About Dirt: The Vineyard Soil Expedition

and the dust returns to the ground it came from, and the spirit returns to God who gave it. Ecclesiastes 12:7

Been thinking a lot about dirt lately.  Recently married a farmer in Trinidad.  Started a garden on the terrace of my New York City apartment.  Thank goodness my dad is here, because I’ve never had much of a green thumb.  He’s showing me now how to really get the tomatoes, green peppers and herbs to flourish.  My terrace garden last year paled in comparison.  Having said that, last year, we had something that this year we have yet to establish: worms.

Classic Siam Basil, pointy leaf Sweet Basil and the pretty purple Osmin Basil.

Classic Siam Basil, pointy leaf Sweet Basil and the pretty purple Osmin Basil.

Last year, I helped my daughter (then 5 years old) do a science project about worms.  At our local farmer’s market, we talked to a woman who spent her time there educating shoppers about how worms make humus from food scraps.  She was even collecting compost for use in NYC Parks.  I had always known that food scraps were worth more than we thought!  My rationale was that I paid by weight for the food, and yet had to peel and cut away inedible pieces that I had paid for to discard.  So I started collecting food scraps many years earlier, using onion and garlic skins, carrot ends, and other bits that we wouldn’t eat but were clean enough for us to boil at some point to make stock along with the carcasses of whole chickens and fish heads and spines I had butchered in previous weeks.  This kind of food currency is safeguarded in my freezer for use.  Other scraps, like egg shells, banana and citrus peels and the like, went into a pot on my terrace for compost.  Then when we decided on the princess’ science project, we dug up worms in a nearby park and brought them home to feast on what we had collected.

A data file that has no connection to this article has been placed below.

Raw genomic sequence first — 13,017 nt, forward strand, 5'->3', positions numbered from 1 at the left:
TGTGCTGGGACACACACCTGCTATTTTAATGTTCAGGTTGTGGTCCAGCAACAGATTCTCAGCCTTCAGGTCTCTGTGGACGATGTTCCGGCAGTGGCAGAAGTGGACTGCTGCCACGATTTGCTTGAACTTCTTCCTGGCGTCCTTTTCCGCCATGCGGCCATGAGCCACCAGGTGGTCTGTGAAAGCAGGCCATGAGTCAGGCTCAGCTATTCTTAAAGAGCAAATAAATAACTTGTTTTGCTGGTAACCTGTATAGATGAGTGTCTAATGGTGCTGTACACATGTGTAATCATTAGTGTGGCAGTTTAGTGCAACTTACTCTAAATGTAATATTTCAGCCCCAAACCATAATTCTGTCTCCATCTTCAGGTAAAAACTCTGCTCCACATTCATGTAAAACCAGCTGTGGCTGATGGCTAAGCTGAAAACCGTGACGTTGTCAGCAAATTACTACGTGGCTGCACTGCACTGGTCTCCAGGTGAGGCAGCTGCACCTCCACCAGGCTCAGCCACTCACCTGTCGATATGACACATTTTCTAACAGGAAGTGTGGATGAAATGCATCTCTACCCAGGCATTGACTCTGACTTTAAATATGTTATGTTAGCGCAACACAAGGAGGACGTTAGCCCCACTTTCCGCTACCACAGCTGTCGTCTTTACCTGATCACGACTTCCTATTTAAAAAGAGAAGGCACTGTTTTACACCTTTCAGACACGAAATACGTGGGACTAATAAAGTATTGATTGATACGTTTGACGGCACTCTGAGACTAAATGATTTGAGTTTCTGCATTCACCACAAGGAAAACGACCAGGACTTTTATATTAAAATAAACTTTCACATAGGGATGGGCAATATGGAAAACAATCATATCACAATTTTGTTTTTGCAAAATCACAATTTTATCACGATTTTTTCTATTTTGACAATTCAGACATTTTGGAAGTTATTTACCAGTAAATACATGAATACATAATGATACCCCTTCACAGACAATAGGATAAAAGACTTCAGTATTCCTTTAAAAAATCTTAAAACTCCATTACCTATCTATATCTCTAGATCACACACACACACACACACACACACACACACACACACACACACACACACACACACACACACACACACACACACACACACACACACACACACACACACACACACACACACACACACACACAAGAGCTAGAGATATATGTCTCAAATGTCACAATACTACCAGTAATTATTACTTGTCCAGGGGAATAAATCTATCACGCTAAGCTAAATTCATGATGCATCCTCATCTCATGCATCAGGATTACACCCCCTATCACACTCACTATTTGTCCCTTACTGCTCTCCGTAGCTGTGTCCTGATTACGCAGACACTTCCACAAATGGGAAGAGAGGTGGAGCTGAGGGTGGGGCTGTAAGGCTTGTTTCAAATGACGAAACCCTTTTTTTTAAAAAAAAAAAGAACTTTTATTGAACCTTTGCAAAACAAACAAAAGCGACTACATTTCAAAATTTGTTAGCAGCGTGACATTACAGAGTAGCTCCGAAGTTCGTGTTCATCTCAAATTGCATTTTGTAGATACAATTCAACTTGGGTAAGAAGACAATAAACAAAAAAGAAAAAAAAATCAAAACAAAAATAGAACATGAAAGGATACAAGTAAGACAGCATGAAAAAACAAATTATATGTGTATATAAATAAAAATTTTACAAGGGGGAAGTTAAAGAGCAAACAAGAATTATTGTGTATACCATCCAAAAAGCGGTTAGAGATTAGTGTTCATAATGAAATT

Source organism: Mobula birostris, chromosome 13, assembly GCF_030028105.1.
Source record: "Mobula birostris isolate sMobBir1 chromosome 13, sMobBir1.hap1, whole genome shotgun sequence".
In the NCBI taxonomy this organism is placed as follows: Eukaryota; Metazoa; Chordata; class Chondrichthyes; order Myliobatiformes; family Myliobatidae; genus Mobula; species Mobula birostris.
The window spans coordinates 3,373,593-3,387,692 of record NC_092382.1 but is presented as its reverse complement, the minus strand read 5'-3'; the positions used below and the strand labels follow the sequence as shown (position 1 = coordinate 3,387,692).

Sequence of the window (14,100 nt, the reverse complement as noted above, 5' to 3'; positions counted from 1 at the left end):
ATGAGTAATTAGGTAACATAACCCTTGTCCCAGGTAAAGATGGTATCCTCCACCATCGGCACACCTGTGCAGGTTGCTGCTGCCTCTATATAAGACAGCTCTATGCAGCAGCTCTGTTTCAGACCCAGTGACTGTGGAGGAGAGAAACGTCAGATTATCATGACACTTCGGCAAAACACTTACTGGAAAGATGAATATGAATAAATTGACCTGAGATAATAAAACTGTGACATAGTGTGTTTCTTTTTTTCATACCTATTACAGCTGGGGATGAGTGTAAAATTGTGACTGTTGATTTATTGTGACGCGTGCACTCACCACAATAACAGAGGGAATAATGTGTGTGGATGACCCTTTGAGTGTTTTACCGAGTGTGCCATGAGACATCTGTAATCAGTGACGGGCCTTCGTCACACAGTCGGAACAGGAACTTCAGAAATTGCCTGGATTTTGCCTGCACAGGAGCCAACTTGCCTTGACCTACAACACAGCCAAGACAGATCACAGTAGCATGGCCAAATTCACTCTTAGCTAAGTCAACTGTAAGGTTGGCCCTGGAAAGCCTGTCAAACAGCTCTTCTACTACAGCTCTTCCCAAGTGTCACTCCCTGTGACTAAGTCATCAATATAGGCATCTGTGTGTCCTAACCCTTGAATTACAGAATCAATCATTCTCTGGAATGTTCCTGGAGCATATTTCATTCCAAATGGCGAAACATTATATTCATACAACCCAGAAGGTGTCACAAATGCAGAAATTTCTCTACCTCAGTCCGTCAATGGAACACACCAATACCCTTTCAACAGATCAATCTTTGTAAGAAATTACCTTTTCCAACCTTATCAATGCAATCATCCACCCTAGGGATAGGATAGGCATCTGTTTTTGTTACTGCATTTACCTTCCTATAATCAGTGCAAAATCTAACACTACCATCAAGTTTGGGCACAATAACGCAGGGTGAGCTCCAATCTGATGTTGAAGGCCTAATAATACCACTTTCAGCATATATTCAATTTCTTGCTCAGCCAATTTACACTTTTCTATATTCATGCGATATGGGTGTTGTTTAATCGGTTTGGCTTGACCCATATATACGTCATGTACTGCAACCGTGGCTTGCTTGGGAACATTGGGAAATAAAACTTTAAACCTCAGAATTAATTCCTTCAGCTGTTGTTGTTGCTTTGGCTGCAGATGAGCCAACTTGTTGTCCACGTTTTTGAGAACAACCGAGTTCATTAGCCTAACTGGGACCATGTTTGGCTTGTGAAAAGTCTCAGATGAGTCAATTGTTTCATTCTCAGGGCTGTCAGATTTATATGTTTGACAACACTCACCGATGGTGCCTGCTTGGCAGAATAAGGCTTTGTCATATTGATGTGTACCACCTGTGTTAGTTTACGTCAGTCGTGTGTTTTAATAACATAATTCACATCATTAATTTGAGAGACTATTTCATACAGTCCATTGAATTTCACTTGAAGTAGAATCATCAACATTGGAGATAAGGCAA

I recently watched a documentary about dirt and now I have a bunch of questions.  In the documentary, Gary Vaynerchuck (of Wine Library TV fame) mused about vineyard soil standing next to a vine with a glass in one hand and dirt in the palm of the other.  He licked the dirt!  It was pretty awesome!  At the beginning of the documentary, the narrator quipped that children don’t go outside to play in the “soil”, they go play in the “dirt”.  I remember playing in the dirt.  I loved the dirt!  Then, later on in the film, an inmate at Riker’s Island who was participating in a program planting gardens said a phrase that conjured up so many memories from my Brooklyn childhood: GOD MADE DIRT AND DIRT DON’T HURT!  We kids would say that phrase if a piece of candy fell on the ground.  We would pick it up and say that and then we would eat it anyway.  And you know what?  The dirt didn’t hurt!!!

In my journey deep into wine academia, we were always taught that Vitis Vinifera (the wine grape species) vines flourish in poor soils.  In contrast, learning about organic and biodynamic farming has taught me that soil must be rich to sustain life.  Dirt is alive.  Dirt is life!  I need answers!

At a recent wine tasting, pictures of vineyard soil adorn the Dönnhoff table

At a recent wine tasting, pictures of vineyard soil adorn the Dönnhoff table

So I’ve decided to embark on a vineyard soil expedition.  I’m going to start locally and I’m going to wineries that farm organically and, if possible, biodynamically.  I have gardening gloves, but I’m going to take them off to touch the soil if they’ll let me.   Follow me, watch the journey unfold.  #wineLIFEExoterica #VineyardSoil #Wine


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